Street photography is an acquired taste. It’s often criticised for showing people in unflattering situations and invading their privacy. Some critics claim it to be contrived or even faked. Yet by far the most damaging criticism — and one which is hard to deflect — says street photography is (to use a hackneyed phrase) riddled with clichés.
The definition of the word cliché normally refers to stereotyped expressions, such as an over-used phrase or a popular homily. We now apply it to other forms of expression beyond spoken language: to art, design, fashion and, of course, photography. Anything that’s trite or commonplace through constant repetition can be considered a cliché.
Sadly, clichés are a bit like faded movie stars who’ve lost the unique look for which they became famous. Every cliché starts out as a strikingly original thought — embodied in art or language — only to become trite with overuse. The phrase “familiarity breeds contempt” is a prime and self-referential example.
Street photography, taken “en masse,” certainly betrays a high level of cliché, a fact which is surprising when you consider how life in the street is constantly changing. I’m not a mathematician, but I reckon there are more potential combinations of figures, objects and environment in street photography than there are molecules on Earth.
Where the Problem Lies
The problem lies chiefly in two places: in reality’s superficial similarities — where one man in a grey suit looks much like any other — and in how we interpret what we see, selecting subjects which other photographers have previously chosen with demonstrable success.
Let’s take the similarities first. Street furniture in every big city normally conforms to a pattern: the bus shelters are similar to each other, the street lamps identical, the storm drains indistinguishable.
Take my featured image (above), for example. The brightly coloured plastic chairs say “Thailand,” the storm drain says “Bangkok.” I think you can also see the remains of a telephone kiosk on the right, now derelict thanks to the mobile phone.
However, in my treatment of the subject I’ve used these clichés to original effect, ironically by drawing attention to them. By chopping off the heads of the diners I’m left with a stereotypical meal, enjoyed on the sidewalk like a million other meals that day, with bowls, plates and beakers in clichéd pastel pink and green. I’m hoping the clichés have devoured each other. Am I right?
Now let’s turn to how we interpret what we see in front of us. In looking for shots we’re undoubtedly influenced by the work of other photographers. It’s hard to gaze into a shop window without thinking of Vivian Maier’s self portraits, or to see a vagrant without recalling Berenice Abbott’s “Bowery Bum.” There’s a temptation to take a similar shot, as if to say: “Look, I can do it, too!”
Is it wrong to imitate in this way? No one’s going to stop you, but only if you come up with something truly original and effective will people take notice. They’ll praise you, make you famous, and very soon they’ll start to copy you. In fact, they’ll turn your present-day originality into tomorrow’s cliché. Seriously, doesn’t Henri Cartier-Bresson’s puddle-stepping man in “Behind the Gare St. Lazare” (so original in 1932) look a little bit trite after so many imitations?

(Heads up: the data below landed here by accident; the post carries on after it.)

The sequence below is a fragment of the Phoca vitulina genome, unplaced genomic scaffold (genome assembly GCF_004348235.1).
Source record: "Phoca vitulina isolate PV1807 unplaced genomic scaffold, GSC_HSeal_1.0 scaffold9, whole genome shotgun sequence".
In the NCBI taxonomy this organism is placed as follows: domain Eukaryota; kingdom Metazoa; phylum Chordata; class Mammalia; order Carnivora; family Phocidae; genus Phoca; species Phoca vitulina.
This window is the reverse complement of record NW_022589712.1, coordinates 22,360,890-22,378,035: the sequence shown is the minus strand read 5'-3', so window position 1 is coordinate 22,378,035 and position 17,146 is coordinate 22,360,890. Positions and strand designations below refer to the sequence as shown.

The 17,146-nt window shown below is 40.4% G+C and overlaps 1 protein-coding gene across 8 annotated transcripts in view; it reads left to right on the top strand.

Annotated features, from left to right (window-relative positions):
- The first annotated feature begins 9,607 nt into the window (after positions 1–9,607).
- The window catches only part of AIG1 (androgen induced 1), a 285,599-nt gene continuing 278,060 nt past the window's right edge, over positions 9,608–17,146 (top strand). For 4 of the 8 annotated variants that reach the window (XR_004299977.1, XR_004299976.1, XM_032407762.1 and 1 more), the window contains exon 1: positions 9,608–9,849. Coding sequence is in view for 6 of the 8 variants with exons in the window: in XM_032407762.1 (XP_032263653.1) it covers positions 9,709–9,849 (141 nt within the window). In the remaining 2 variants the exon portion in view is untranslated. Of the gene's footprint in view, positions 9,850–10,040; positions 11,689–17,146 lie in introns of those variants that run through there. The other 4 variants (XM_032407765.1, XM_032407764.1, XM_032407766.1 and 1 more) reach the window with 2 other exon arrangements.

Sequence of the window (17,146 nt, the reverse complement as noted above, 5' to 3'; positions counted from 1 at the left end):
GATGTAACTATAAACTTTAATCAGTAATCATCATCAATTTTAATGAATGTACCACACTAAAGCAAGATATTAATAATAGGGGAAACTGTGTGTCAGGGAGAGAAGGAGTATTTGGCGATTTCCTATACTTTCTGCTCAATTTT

There’s a touch of Cartier-Bresson in my photo (below) of a mother and son taking a photo outside the former site of the Photographer’s Gallery in London. The clichés are obvious: the fancy decoration on the lamp-post, the ubiquitous phone kiosk (affectionately retained by popular demand), the counterbalancing red of the frequently seen CCTV notice.
But what delights me is the boy’s momentary lapse of concentration as his mother attempts to show him how to take a photo. He’s probably tired from skateboarding and fascinated by the bottle of water he’s carrying. The way in which his hand is frozen in mid-movement competes for “the decisive moment” with his mother’s adjustment of the camera (alarmingly pointed in my direction).
My shot does not imitate any photo ever taken by Cartier-Bresson, but his influence is there and I’m happy to acknowledge it. Despite the presence of ubiquitous objects — and despite the influence of HCB — I think I’ve avoided cliché.
In Quirky Mode
Does my final photo (below) do the same? I’m not so sure. Once you embrace the quirky mode of street photography there’s a greater danger of falling into cliché.
Visual humour has an obviousness that can be unsatisfying. We look at the image, we “get it” immediately, and move on. There’s no reason to linger if the point of a photo is (say) the apparent substitution of a football for a man’s head because the subject is standing in a certain position. These visual quirks have been done to death. I’m no longer amused.
Nonetheless, I couldn’t resist taking a shot of the Jimmy Choo shop in Hong Kong, prior to its opening. I wonder, did the shop designer plan this amusing scenario deliberately, with candid photography in mind? Or was it the PR company, looking for snaps that go viral?
I’ve no idea. But I have huge admiration for the original image, shot by Los Angeles-based photographer Cass Bird, with the Danish model Nadja Bender. Their whole photo shoot for the project was outstanding — and based on the idea of juxtaposing vintage and modern designs.
My juxtaposition — with the storeman at the receiving end of the fashion world’s chain of command — is somewhat more quirky. I think it works. You tell me.